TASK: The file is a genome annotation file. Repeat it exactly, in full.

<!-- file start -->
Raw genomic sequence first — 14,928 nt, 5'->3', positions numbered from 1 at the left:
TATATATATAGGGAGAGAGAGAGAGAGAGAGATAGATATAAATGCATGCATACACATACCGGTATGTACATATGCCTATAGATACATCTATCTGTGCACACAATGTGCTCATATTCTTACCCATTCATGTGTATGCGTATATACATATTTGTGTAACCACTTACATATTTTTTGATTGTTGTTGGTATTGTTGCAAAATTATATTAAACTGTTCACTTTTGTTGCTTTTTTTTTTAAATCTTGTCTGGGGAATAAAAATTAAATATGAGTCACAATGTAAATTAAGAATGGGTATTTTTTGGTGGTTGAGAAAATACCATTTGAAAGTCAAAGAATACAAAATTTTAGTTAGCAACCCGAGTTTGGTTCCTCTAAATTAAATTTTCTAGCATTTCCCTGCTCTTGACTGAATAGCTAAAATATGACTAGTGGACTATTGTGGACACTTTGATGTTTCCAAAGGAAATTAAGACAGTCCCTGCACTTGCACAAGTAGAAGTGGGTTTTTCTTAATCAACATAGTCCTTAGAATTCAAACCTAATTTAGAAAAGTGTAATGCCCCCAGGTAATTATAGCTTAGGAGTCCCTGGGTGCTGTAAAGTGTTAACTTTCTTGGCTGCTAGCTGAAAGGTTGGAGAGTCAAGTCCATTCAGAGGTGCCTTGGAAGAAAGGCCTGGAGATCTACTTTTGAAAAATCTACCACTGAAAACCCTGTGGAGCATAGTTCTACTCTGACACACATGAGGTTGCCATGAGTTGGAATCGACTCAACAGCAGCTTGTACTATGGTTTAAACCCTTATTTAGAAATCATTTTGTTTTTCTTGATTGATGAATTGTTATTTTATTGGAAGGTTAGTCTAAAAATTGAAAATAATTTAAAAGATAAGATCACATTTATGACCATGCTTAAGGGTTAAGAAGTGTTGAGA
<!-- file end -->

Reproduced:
Raw genomic sequence first — 14,928 nt, 5'->3', positions numbered from 1 at the left:
TATATATATAGGGAGAGAGAGAGAGAGAGAGATAGATATAAATGCATGCATACACATACCGGTATGTACATATGCCTATAGATACATCTATCTGTGCACACAATGTGCTCATATTCTTACCCATTCATGTGTATGCGTATATACATATTTGTGTAACCACTTACATATTTTTTGATTGTTGTTGGTATTGTTGCAAAATTATATTAAACTGTTCACTTTTGTTGCTTTTTTTTTTAAATCTTGTCTGGGGAATAAAAATTAAATATGAGTCACAATGTAAATTAAGAATGGGTATTTTTTGGTGGTTGAGAAAATACCATTTGAAAGTCAAAGAATACAAAATTTTAGTTAGCAACCCGAGTTTGGTTCCTCTAAATTAAATTTTCTAGCATTTCCCTGCTCTTGACTGAATAGCTAAAATATGACTAGTGGACTATTGTGGACACTTTGATGTTTCCAAAGGAAATTAAGACAGTCCCTGCACTTGCACAAGTAGAAGTGGGTTTTTCTTAATCAACATAGTCCTTAGAATTCAAACCTAATTTAGAAAAGTGTAATGCCCCCAGGTAATTATAGCTTAGGAGTCCCTGGGTGCTGTAAAGTGTTAACTTTCTTGGCTGCTAGCTGAAAGGTTGGAGAGTCAAGTCCATTCAGAGGTGCCTTGGAAGAAAGGCCTGGAGATCTACTTTTGAAAAATCTACCACTGAAAACCCTGTGGAGCATAGTTCTACTCTGACACACATGAGGTTGCCATGAGTTGGAATCGACTCAACAGCAGCTTGTACTATGGTTTAAACCCTTATTTAGAAATCATTTTGTTTTTCTTGATTGATGAATTGTTATTTTATTGGAAGGTTAGTCTAAAAATTGAAAATAATTTAAAAGATAAGATCACATTTATGACCATGCTTAAGGGTTAAGAAGTGTTGAGA